An Unexpected Cure for Loneliness and Grief
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I wrote Hello Beautiful more quickly than I’ve ever written anything in my life. I know this is because of when I started writing. It was April 2020, New York City was shut down because of the pandemic, and my father had just died. I was with my husband and two sons in our small Brooklyn apartment, instead of where my heart wanted to be: at my father’s side during the final days of his life. There was no physical gathering when he died, either; my siblings and I could only lean toward our computer screens while we Zoomed with our mother, trying to make her feel like we were in the same room.
I’m always grateful to be a writer, but never so much as in that moment. Unable to erase my own grief, unable to fix the hole left in my family, unable to assure my children that life would go back to normal, I sat down at my computer and started to build a new world. I walked into the story beside William Waters—each of us lonely and broken to different degrees—and we were both drawn to the noisy, fierce love of the Padavano family. The four strong-willed, inseparable sisters lit up whatever room they were in with their energy and ambitions. William needed these women in a way he didn’t fully understand, and I felt the same way. There’s a scene early in the book, when the four sisters lie together in a small bed, their limbs intertwined, and I was surprised to find that this moment alleviated some of my own loneliness. This had never happened to me while writing before; the story I was creating seemed to be matching the contours of my emotions. It was offering me not only solace but relief.
I missed my father, and so it made sense that I enjoyed writing about the girls’ father, a lovely man named Charlie whose only real similarity to my dad was that he adored his family. My father was a brusque lawyer who coached my childhood soccer teams; Charlie was an alcoholic who loved poetry. I was as shocked as the characters in the book, though, when Charlie died, but then I shook my head and thought, of course. I was mourning my own father on the page, but this time I was allowed inside the funeral home. I was able to shake hand after hand and feel the love and grief of the people who had loved this man. I was able to sit in the pews of St. Procopius with his daughters Sylvie and Julia, uncomfortable, like them, in thick tights and a somber dress. Writing these scenes was moving and satisfying; grieving a different father soothed some of my own grief, and so I stumbled forward, trying to create more of the emotional terrain I wished I were standing on in real life.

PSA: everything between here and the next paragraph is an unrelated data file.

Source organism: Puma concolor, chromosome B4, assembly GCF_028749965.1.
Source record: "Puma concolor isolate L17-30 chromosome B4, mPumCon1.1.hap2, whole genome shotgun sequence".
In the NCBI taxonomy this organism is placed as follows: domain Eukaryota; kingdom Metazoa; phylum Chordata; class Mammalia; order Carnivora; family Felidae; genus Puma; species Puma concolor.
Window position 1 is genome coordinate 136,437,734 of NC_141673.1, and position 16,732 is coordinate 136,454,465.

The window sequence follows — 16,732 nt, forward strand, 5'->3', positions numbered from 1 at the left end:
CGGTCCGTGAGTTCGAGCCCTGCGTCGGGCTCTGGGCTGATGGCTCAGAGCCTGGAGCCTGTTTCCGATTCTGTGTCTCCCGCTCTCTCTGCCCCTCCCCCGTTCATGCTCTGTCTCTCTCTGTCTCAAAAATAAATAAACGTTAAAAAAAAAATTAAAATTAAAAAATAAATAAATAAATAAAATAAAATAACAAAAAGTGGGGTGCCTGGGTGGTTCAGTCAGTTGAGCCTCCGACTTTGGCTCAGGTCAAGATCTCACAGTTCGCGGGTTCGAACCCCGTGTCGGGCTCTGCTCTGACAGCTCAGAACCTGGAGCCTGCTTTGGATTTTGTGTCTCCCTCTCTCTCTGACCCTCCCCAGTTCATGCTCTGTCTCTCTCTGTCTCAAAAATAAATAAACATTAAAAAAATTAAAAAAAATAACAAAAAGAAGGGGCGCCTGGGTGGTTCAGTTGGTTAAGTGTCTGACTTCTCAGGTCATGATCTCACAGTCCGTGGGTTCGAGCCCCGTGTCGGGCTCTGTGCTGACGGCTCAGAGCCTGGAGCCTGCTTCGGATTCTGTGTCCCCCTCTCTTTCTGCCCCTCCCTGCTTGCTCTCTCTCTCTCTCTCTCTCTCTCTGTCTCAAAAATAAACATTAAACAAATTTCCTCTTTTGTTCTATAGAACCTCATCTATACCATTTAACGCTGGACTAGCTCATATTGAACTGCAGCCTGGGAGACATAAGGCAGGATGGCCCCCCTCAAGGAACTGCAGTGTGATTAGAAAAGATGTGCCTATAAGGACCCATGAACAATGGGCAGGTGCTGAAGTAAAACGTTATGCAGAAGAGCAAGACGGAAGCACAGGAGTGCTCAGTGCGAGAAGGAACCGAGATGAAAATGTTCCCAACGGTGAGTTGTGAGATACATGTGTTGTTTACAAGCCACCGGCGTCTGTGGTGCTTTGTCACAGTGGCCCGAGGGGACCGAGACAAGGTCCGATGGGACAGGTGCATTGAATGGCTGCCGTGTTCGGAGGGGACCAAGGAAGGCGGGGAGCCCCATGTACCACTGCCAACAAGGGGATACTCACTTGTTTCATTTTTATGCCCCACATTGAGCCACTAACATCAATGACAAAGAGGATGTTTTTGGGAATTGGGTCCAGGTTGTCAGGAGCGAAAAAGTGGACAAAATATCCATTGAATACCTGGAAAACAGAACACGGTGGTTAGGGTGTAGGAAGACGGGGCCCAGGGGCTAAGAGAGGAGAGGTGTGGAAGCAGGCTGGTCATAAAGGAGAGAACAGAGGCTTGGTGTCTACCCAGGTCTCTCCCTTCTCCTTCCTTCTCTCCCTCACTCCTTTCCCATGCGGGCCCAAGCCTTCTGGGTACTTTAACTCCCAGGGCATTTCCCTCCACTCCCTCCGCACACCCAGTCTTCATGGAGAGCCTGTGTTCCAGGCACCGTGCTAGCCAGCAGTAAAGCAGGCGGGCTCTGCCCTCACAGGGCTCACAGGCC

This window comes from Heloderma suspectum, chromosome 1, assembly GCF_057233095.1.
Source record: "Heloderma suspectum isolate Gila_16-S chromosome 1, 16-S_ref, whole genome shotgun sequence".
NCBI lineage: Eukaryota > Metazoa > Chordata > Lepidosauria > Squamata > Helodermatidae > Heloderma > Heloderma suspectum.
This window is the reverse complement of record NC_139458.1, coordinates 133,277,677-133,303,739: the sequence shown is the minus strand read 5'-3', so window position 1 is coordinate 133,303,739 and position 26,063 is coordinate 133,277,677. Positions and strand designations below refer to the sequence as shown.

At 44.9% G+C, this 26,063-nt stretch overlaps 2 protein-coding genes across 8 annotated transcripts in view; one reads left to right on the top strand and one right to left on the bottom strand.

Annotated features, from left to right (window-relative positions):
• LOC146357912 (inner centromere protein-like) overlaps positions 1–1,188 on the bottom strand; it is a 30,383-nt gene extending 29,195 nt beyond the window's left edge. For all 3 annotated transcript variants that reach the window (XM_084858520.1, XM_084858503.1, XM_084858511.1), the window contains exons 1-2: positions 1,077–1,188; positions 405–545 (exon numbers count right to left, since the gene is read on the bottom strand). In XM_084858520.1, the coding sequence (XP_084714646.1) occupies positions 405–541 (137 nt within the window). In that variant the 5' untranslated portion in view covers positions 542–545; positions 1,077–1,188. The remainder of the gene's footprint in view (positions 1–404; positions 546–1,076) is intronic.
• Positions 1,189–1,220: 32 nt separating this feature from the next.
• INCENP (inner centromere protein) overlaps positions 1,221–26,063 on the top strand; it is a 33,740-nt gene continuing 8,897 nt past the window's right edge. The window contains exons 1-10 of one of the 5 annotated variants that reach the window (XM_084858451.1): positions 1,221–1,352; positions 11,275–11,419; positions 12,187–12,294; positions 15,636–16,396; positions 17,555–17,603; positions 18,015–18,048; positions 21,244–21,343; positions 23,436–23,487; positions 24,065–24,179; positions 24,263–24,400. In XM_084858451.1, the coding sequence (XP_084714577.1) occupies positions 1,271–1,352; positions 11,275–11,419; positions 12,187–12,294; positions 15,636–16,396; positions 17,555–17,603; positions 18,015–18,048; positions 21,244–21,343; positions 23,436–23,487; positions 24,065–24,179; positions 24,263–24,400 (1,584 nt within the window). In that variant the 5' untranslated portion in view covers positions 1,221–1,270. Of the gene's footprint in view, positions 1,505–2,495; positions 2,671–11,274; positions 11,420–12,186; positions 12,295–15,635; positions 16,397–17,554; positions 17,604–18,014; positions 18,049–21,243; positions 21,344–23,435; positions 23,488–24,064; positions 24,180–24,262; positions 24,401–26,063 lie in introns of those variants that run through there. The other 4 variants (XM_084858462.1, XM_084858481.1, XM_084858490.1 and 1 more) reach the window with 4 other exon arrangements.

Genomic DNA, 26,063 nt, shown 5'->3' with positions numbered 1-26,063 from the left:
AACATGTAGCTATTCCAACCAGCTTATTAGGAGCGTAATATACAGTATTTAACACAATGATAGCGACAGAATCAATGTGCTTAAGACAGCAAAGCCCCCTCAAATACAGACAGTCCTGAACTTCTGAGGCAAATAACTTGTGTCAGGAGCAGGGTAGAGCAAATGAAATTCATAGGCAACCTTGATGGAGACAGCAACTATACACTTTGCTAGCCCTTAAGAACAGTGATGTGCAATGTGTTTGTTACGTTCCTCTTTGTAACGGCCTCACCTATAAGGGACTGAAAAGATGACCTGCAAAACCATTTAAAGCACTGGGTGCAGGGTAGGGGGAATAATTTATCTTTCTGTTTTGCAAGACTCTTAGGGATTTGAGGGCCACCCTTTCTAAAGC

There’s a scene in which Sylvie Padavano talks to William about her father’s death, and she says, “I didn’t expect for it to be a part of everything, every minute. I didn’t know that you could lose someone, and that meant you lost so much else.” This dialogue echoes inside me, even now. I was surprised, too, that I lost my father and then found that I lost so much else. I wonder if this happened to everyone who lost a loved one during the spring of 2020. When the pandemic moved into a new phase, one that included masks and vaccines, my family was finally able to come together, but we found it unexpectedly difficult. Where the terrain between us used to be level, there were now potholes and crooked sidewalks that took us past each other instead of into one another’s arms. We were all surprised and upset; this felt like compounded loss, but upon reflection I think it makes sense. How could everything not be different? The last time we’d gathered, my father was alive and there was no public health emergency. Everything, including ourselves, had changed.
I didn’t have the power to reshape my family’s experience, but I could devote myself to doing justice to the mother, father, and sisters in Hello Beautiful. This family felt as important to me as my own, and in honor of both, I wanted to tell the story of the Padavano family as honestly and deeply as possible. I needed to try to save the broken little boy that was William Waters. I needed to see if it was possible for sisters to reunite after personal choices drove them apart. For two years, I lived in the Padavano’s world. I inhabited their house in Chicago; I gardened with their mother in their backyard; I bridged the sisters’ personal heartbreaks. Inside the book, I was able to be with family that wasn’t my own family in a way that felt true. I vibrated with the same question, every time I sat down to write: Is everything going to be okay?
Ann Napolitano is the author of Hello Beautiful, an Oprah's Book Club selection, and Dear Edward, which was published in 2020 and adapted for an Apple TV+ series. Her 2011 novel A Good Hard Look is a national bestseller, and Within Arm's Reach was adapted for theater.
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